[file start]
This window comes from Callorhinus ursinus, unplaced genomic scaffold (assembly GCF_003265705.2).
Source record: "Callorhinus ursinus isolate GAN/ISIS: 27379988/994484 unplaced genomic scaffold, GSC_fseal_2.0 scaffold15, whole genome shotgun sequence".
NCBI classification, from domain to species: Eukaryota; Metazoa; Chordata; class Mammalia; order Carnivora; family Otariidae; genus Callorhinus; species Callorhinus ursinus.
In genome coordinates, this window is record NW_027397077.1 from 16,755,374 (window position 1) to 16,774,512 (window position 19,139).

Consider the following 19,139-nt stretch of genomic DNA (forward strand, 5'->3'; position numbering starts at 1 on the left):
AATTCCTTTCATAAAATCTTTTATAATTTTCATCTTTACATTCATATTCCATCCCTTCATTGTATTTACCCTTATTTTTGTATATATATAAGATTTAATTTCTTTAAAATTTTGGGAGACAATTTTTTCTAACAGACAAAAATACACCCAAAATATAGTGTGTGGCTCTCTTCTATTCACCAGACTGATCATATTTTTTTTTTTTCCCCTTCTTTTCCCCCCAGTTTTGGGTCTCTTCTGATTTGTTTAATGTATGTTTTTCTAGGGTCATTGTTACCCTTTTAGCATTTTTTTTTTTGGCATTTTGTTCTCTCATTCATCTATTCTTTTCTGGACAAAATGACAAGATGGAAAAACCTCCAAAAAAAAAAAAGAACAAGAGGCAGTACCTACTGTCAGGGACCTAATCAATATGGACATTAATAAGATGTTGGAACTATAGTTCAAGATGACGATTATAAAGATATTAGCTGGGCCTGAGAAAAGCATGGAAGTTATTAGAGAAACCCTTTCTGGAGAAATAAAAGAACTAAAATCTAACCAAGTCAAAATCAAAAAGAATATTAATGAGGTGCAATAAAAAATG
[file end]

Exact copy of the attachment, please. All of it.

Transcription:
This window comes from Callorhinus ursinus, unplaced genomic scaffold (assembly GCF_003265705.2).
Source record: "Callorhinus ursinus isolate GAN/ISIS: 27379988/994484 unplaced genomic scaffold, GSC_fseal_2.0 scaffold15, whole genome shotgun sequence".
NCBI classification, from domain to species: Eukaryota; Metazoa; Chordata; class Mammalia; order Carnivora; family Otariidae; genus Callorhinus; species Callorhinus ursinus.
In genome coordinates, this window is record NW_027397077.1 from 16,755,374 (window position 1) to 16,774,512 (window position 19,139).

Consider the following 19,139-nt stretch of genomic DNA (forward strand, 5'->3'; position numbering starts at 1 on the left):
AATTCCTTTCATAAAATCTTTTATAATTTTCATCTTTACATTCATATTCCATCCCTTCATTGTATTTACCCTTATTTTTGTATATATATAAGATTTAATTTCTTTAAAATTTTGGGAGACAATTTTTTCTAACAGACAAAAATACACCCAAAATATAGTGTGTGGCTCTCTTCTATTCACCAGACTGATCATATTTTTTTTTTTTCCCCTTCTTTTCCCCCCAGTTTTGGGTCTCTTCTGATTTGTTTAATGTATGTTTTTCTAGGGTCATTGTTACCCTTTTAGCATTTTTTTTTTTGGCATTTTGTTCTCTCATTCATCTATTCTTTTCTGGACAAAATGACAAGATGGAAAAACCTCCAAAAAAAAAAAAGAACAAGAGGCAGTACCTACTGTCAGGGACCTAATCAATATGGACATTAATAAGATGTTGGAACTATAGTTCAAGATGACGATTATAAAGATATTAGCTGGGCCTGAGAAAAGCATGGAAGTTATTAGAGAAACCCTTTCTGGAGAAATAAAAGAACTAAAATCTAACCAAGTCAAAATCAAAAAGAATATTAATGAGGTGCAATAAAAAATG